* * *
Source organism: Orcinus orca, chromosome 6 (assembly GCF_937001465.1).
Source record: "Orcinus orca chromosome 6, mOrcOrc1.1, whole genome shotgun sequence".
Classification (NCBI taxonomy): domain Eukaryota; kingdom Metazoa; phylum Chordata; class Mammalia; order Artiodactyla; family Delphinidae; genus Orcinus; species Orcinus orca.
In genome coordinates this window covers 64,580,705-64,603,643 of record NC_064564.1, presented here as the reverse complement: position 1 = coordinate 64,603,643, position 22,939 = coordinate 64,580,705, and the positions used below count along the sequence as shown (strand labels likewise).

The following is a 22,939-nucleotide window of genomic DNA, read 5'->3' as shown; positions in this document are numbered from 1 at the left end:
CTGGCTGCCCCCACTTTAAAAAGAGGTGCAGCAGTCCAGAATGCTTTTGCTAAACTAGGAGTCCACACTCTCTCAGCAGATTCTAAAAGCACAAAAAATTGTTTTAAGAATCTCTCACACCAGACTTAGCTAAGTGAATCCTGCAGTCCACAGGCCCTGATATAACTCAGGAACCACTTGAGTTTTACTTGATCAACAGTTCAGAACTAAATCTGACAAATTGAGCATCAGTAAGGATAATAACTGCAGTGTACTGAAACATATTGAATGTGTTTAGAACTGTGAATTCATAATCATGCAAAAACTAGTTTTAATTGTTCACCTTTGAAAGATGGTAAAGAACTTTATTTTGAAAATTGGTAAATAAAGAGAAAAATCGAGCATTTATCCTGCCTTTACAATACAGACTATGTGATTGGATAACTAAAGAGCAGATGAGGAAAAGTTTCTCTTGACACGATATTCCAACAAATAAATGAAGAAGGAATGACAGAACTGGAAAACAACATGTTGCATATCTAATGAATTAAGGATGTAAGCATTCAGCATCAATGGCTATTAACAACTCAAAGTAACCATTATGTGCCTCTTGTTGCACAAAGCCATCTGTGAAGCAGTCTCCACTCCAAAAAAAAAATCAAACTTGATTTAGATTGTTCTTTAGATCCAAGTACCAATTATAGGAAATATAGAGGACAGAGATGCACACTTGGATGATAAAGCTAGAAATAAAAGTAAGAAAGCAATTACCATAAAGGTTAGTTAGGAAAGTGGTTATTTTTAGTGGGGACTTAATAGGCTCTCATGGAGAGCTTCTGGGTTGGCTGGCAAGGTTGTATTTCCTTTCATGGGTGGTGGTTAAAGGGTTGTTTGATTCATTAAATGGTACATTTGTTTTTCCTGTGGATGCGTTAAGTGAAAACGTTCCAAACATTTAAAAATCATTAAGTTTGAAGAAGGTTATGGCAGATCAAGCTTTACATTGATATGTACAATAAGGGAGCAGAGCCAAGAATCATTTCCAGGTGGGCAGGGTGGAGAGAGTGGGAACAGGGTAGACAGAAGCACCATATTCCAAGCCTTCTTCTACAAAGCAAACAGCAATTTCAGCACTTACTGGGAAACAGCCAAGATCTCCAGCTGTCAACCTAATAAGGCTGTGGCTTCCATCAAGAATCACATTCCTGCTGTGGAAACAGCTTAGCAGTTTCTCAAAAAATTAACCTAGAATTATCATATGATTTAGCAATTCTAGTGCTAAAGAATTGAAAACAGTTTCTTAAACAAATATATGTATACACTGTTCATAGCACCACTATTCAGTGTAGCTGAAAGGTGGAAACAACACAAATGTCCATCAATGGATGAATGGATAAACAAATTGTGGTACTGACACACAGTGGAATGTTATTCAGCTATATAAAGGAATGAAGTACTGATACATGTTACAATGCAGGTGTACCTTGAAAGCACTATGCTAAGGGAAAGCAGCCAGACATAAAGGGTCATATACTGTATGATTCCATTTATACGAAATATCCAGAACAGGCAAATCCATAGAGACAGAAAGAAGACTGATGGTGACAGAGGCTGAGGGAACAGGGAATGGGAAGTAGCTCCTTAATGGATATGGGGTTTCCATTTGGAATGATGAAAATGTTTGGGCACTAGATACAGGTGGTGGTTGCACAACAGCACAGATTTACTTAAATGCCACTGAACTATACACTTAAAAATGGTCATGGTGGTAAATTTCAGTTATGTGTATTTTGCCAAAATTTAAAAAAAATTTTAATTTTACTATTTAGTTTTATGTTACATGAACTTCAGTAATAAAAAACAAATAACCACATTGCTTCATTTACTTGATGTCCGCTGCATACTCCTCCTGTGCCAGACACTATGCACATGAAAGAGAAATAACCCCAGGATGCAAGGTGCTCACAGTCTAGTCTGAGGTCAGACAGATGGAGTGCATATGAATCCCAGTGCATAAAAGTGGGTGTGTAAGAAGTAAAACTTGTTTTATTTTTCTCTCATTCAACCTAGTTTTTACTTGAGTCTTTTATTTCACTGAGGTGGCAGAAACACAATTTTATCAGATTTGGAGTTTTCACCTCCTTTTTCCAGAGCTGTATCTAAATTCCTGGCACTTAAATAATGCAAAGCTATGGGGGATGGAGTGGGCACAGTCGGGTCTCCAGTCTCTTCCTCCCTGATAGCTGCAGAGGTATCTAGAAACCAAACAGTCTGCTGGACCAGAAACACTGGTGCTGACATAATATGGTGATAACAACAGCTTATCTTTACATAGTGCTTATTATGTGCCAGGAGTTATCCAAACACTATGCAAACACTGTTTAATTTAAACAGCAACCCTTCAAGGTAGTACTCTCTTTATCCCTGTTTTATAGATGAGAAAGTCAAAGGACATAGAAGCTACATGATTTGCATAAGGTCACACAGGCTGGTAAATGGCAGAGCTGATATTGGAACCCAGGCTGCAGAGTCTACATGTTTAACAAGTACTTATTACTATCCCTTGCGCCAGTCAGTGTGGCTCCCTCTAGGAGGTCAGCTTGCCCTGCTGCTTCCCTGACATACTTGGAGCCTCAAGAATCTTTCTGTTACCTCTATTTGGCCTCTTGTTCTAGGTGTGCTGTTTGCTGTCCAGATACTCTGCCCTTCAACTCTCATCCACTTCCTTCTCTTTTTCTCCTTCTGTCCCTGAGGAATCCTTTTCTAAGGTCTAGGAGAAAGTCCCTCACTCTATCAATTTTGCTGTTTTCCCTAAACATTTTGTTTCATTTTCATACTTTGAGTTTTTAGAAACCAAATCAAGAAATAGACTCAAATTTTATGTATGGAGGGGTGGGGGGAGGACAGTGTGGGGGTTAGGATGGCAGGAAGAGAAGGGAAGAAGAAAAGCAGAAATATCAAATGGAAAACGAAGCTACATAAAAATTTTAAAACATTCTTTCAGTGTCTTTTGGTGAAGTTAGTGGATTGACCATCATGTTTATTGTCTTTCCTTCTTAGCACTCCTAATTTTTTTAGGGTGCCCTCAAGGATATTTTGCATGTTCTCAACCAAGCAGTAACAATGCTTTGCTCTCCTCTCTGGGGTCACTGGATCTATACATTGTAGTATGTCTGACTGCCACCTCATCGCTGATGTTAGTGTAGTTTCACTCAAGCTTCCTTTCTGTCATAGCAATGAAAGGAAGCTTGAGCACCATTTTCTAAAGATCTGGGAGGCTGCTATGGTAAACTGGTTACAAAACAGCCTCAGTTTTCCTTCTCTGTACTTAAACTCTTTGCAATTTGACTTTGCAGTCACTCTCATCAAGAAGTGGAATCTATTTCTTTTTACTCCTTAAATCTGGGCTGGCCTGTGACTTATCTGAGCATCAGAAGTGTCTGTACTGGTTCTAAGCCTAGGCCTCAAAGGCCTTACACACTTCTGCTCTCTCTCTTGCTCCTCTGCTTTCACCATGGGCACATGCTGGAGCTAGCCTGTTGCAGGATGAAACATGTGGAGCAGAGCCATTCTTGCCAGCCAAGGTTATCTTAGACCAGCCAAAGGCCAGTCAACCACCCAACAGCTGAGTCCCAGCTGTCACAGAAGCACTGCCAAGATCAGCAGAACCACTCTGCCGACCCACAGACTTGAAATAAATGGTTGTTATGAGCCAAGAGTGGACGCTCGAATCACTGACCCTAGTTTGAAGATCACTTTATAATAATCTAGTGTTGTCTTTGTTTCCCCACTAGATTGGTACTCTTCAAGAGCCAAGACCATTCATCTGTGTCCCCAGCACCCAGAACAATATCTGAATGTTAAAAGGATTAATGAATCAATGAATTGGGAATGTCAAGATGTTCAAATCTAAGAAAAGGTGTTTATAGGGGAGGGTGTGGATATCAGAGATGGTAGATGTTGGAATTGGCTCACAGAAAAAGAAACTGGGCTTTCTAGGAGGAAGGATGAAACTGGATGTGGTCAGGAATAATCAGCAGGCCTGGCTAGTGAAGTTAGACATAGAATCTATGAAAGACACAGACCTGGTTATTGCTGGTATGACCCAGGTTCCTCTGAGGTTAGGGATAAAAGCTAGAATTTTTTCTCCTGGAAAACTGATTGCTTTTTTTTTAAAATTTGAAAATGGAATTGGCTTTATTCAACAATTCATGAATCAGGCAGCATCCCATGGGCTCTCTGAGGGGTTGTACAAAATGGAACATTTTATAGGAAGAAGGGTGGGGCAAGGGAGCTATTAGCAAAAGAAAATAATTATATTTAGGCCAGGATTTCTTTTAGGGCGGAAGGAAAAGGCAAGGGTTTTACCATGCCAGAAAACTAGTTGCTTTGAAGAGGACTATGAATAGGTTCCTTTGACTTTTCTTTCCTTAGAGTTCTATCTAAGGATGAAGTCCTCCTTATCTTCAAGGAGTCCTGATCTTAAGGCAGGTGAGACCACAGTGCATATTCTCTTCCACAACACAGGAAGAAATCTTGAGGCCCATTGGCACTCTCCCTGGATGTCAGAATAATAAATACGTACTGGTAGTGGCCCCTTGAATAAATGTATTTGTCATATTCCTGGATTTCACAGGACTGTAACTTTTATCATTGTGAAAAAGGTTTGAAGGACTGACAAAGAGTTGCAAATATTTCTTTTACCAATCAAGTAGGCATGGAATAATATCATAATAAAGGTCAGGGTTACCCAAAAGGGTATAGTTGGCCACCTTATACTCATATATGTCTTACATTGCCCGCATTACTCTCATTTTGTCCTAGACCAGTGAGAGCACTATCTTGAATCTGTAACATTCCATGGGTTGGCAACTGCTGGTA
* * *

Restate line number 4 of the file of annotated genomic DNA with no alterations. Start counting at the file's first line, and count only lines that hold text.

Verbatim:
In genome coordinates this window covers 64,580,705-64,603,643 of record NC_064564.1, presented here as the reverse complement: position 1 = coordinate 64,603,643, position 22,939 = coordinate 64,580,705, and the positions used below count along the sequence as shown (strand labels likewise).